Call our Sales Team on 0208 912 2120

Ministry Analyses 200,000 Road Accidents

25th March 1938, Page 41
25th March 1938
Page 41
Page 41, 25th March 1938 — Ministry Analyses 200,000 Road Accidents
Noticed an error?
If you've noticed an error in this article please click here to report it so we can fix it.

Which of the following most accurately describes the problem?

SAFETY-FIRST propagandists and others associated with the efforts to grapple with the road-accident problem will obtain much food for thought from a report recentlycirculated by the Ministry of Transport. It gives a host of valuable statistical data, based on-a meticulous investigation into the eirctimstances of nearly 200,000 road accidents involving personal injury, whether fatal or not, during the year ended March 31, 1937.

After a close perusal of the well-marshalled facts and figures it contains, one is left with the impression that, if our administrators would only give as much practical attention to this vital national problem as has obviously been given to the compilation of the report,many of the present causes for complaint would be removed, although Ministry statisticians might conceivably have less to do !

In several respects, the report takes a somewhat different form from that issued in 1935, largely because the investigation covers non-fatal as well as fatal accidents. The nature of the accidents investigated and their distribution are shown in the following table: It is noteworthy that, whilst pedestrians were held responsible for nearly 40 per cent, of the fatal accidents, they are blamed for only 30 per cent, of the non-fatal cases. On the other hand, the figures for cyclists show 23 per cent. of non-fatal cases, against 17 per cent, of a fatal character. In one-third of the accidents analysed, drivers (not including cyclists) were held to be at fault.

The 10 principal causes of accidents attributed to drivers, accounting for nearly 85 per cent. of the fatal and 78 per cent, of the non-fatal, are shown in the following table, and there are several useful deductions to be made from the percentage figures given.

Whilst in the case of fatal accidents excessive speed, having regard to the conditions, was held to be responsible for nearly a quarter of the total, it fell appreciably as a factor responsible for all classes of accident. The most frequent cause attributed to cyclists, as with motorists, was lack of care when turning from one road into another, most of the accidents arising when a right-hand turn was being made.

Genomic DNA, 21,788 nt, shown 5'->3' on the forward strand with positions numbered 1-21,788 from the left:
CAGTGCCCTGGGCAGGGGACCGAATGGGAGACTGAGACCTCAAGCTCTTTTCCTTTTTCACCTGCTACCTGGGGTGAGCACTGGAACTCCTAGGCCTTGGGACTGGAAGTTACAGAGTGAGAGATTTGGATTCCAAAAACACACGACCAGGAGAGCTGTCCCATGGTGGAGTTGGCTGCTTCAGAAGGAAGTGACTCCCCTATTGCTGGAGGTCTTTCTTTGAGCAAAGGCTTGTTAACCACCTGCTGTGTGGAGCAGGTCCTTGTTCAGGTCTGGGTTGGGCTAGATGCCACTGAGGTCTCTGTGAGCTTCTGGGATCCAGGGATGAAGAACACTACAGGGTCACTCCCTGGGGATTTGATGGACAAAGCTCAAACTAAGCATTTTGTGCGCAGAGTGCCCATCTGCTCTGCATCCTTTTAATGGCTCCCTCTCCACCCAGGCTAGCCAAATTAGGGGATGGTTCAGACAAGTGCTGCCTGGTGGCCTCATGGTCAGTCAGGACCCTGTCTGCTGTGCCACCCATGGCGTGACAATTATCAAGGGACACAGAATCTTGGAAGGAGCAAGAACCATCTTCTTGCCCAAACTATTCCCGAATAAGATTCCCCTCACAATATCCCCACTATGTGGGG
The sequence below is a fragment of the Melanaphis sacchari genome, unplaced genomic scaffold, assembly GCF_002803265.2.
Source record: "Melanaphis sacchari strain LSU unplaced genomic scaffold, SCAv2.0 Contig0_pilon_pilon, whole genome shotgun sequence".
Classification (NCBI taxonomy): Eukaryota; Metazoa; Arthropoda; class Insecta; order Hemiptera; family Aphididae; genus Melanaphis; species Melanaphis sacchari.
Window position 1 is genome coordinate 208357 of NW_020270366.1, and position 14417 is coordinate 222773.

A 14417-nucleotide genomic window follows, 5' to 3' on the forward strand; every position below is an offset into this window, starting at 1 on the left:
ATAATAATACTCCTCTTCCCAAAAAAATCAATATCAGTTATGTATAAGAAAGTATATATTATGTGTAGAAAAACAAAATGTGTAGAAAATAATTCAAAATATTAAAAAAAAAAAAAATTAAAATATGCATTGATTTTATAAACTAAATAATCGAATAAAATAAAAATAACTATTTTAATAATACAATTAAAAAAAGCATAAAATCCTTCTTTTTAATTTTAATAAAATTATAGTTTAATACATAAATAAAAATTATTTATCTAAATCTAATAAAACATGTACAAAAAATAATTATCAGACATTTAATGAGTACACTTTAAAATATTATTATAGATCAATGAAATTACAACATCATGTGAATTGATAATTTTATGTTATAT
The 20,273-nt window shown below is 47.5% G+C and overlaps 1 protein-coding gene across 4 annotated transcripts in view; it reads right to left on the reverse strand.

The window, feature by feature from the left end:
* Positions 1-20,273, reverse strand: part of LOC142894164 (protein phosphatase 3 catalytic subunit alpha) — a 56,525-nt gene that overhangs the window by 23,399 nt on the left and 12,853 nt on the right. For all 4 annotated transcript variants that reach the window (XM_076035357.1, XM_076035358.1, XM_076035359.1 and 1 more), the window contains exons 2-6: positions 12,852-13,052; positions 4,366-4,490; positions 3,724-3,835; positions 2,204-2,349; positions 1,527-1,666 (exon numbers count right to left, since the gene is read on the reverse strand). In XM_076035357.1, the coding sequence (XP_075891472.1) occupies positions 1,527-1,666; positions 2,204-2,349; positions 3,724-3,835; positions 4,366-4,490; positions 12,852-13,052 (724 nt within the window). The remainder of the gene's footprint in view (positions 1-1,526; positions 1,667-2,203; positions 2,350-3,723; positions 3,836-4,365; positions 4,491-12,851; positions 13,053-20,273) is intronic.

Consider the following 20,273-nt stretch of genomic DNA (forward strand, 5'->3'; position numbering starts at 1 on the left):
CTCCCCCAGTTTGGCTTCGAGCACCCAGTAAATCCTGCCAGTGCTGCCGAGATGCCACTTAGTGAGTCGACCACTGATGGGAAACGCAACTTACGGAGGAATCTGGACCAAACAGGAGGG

The following table shows the sole or main causes of all accidents. The causes ascribed to pedestrians are set out in the following table, and both in fatal and non-fatal cases a lack of heed for traffic when crossing a road was the major cause of accidents.

In all, 14,500 accidents were attributed to the fact that children under seven years of age were unaccompanied or inadequately supervised. Mechanical failure or a defective feature of a vehicle was assigned as the sole or main cause of 117 fatal accidents and 4,646 of a non-fatal variety. Under this heading, the main cause, in both classes, was due to brake failure, the percentage for all accidents being 20.6. Next in order came tyre bursts with 9.8 per cent, and, lower down the list, defective steering mechanism, with 8.2 per cent.

The following table shows the proportion of each class of vehicle to the total number involved.

The figures disclosed by this table, when read in conjunction with those incorporated with the table below, showing features of locality, conditions of weather and light and width of the carriageway, enable some useful pointers to be obtained.

About 60 per cent. of the fatal and 76 per cent, of the non-fatal accidents occurred on roads subject to a speed limit of 30 m.p.h. It should be remembered that these roads are in built-up areas where traffic is heavier and more mixed than on open roads.

The report confirms previous observations that Saturday is the most dangerous day of the week throughout the year, with an average of 23 fatal and 676 non-fatal accidents. The most dangerous hour is between 5 p.m. and 6 p.m., when over 9 per cent, of all accidents occur; next in order come 6 p.m. to 7 p.m. and noon to 1 p.m.

Copies of the report, which is entitled the " Report on Road Accidents in Great Britain, Involving Personal Injury (Fatal and Non-fatal)," may be obtained from His Majesty's Stationery Office, price is. 3d. net.

comments powered by Disqus